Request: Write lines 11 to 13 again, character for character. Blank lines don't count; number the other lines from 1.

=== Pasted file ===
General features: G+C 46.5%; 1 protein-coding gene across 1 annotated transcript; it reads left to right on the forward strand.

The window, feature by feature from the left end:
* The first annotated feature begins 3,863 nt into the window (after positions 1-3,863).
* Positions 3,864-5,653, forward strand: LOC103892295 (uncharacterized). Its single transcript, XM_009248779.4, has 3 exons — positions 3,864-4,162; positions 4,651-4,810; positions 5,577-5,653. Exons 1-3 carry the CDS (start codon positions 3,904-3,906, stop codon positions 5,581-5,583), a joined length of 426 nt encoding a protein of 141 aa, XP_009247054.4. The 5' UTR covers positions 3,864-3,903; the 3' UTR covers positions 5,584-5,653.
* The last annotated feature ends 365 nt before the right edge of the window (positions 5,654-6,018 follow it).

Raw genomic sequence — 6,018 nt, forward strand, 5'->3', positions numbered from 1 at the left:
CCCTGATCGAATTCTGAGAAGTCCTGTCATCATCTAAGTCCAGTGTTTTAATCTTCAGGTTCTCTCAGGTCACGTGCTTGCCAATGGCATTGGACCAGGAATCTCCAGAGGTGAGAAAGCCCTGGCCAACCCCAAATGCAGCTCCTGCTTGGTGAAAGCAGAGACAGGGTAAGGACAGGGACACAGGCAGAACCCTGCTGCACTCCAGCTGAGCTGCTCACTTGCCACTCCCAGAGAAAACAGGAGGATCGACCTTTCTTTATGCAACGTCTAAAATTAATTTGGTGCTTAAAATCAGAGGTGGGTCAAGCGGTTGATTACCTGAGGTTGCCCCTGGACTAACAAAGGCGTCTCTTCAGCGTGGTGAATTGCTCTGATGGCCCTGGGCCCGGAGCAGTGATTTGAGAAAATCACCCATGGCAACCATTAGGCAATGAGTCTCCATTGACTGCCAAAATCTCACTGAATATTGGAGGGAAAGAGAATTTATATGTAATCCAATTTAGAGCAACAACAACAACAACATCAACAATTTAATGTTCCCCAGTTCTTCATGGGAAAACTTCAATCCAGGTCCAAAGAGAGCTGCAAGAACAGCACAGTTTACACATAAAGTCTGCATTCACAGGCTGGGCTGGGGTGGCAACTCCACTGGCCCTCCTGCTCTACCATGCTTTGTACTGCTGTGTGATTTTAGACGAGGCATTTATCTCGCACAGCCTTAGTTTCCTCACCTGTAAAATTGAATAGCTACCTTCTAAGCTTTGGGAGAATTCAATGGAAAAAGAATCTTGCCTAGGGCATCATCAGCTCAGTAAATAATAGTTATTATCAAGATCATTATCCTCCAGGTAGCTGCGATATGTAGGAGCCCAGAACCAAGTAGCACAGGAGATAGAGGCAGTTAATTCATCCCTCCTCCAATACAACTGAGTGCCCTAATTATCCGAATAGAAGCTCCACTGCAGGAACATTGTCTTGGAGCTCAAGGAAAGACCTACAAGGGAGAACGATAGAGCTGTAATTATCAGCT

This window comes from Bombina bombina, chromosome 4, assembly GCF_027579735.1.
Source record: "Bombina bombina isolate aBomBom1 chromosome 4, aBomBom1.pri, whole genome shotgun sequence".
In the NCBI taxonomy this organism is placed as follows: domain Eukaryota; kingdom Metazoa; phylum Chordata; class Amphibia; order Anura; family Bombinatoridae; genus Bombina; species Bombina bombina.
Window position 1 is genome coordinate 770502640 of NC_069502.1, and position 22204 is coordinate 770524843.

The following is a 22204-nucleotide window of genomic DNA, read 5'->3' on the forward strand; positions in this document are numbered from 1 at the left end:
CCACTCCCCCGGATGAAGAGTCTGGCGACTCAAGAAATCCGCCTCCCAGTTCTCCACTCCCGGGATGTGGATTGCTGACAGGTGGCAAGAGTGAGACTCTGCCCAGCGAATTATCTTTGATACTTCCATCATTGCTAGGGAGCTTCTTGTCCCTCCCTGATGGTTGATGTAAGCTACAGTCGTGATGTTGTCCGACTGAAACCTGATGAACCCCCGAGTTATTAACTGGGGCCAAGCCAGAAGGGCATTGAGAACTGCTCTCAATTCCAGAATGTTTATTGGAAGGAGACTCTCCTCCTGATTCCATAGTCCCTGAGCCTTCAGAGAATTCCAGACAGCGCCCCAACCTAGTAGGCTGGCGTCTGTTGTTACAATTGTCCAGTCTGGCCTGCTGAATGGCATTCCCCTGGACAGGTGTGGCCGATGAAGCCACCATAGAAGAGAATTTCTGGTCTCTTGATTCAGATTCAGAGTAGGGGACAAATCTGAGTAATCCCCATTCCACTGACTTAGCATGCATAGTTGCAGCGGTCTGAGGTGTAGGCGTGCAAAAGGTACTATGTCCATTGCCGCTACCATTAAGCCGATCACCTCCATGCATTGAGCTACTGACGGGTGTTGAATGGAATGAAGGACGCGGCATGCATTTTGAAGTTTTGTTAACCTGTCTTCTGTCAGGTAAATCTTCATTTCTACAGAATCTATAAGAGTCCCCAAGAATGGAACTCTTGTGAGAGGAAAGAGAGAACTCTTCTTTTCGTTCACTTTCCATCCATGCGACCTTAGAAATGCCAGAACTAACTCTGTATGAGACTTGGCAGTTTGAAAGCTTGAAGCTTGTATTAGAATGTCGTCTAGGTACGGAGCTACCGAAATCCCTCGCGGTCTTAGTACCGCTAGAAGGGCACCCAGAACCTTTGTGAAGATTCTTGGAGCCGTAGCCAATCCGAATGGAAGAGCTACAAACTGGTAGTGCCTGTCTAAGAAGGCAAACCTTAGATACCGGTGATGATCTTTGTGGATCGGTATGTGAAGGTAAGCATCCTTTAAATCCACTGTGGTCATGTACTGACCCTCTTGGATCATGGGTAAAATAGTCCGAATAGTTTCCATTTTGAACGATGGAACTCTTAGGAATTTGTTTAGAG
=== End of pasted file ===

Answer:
Window position 1 is genome coordinate 770502640 of NC_069502.1, and position 22204 is coordinate 770524843.

The following is a 22204-nucleotide window of genomic DNA, read 5'->3' on the forward strand; positions in this document are numbered from 1 at the left end:
CCACTCCCCCGGATGAAGAGTCTGGCGACTCAAGAAATCCGCCTCCCAGTTCTCCACTCCCGGGATGTGGATTGCTGACAGGTGGCAAGAGTGAGACTCTGCCCAGCGAATTATCTTTGATACTTCCATCATTGCTAGGGAGCTTCTTGTCCCTCCCTGATGGTTGATGTAAGCTACAGTCGTGATGTTGTCCGACTGAAACCTGATGAACCCCCGAGTTATTAACTGGGGCCAAGCCAGAAGGGCATTGAGAACTGCTCTCAATTCCAGAATGTTTATTGGAAGGAGACTCTCCTCCTGATTCCATAGTCCCTGAGCCTTCAGAGAATTCCAGACAGCGCCCCAACCTAGTAGGCTGGCGTCTGTTGTTACAATTGTCCAGTCTGGCCTGCTGAATGGCATTCCCCTGGACAGGTGTGGCCGATGAAGCCACCATAGAAGAGAATTTCTGGTCTCTTGATTCAGATTCAGAGTAGGGGACAAATCTGAGTAATCCCCATTCCACTGACTTAGCATGCATAGTTGCAGCGGTCTGAGGTGTAGGCGTGCAAAAGGTACTATGTCCATTGCCGCTACCATTAAGCCGATCACCTCCATGCATTGAGCTACTGACGGGTGTTGAATGGAATGAAGGACGCGGCATGCATTTTGAAGTTTTGTTAACCTGTCTTCTGTCAGGTAAATCTTCATTTCTACAGAATCTATAAGAGTCCCCAAGAATGGAACTCTTGTGAGAGGAAAGAGAGAACTCTTCTTTTCGTTCACTTTCCATCCATGCGACCTTAGAAATGCCAGAACTAACTCTGTATGAGACTTGGCAGTTTGAAAGCTTGAAGCTTGTATTAGAATGTCGTCTAGGTACGGAGCTACCGAAATCCCTCGCGGTCTTAGTACCGCTAGAAGGGCACCCAGAACCTTTGTGAAGATTCTTGGAGCCGTAGCCAATCCGAATGGAAGAGCTACAAACTGGTAGTGCCTGTCTAAGAAGGCAAACCTTAGATACCGGTGATGATCTTTGTGGATCGGTATGTGAAGGTAAGCATCCTTTAAATCCACTGTGGTCATGTACTGACCCTCTTGGATCATGGGTAAAATAGTCCGAATAGTTTCCATTTTGAACGATGGAACTCTTAGGAATTTGTTTAGAG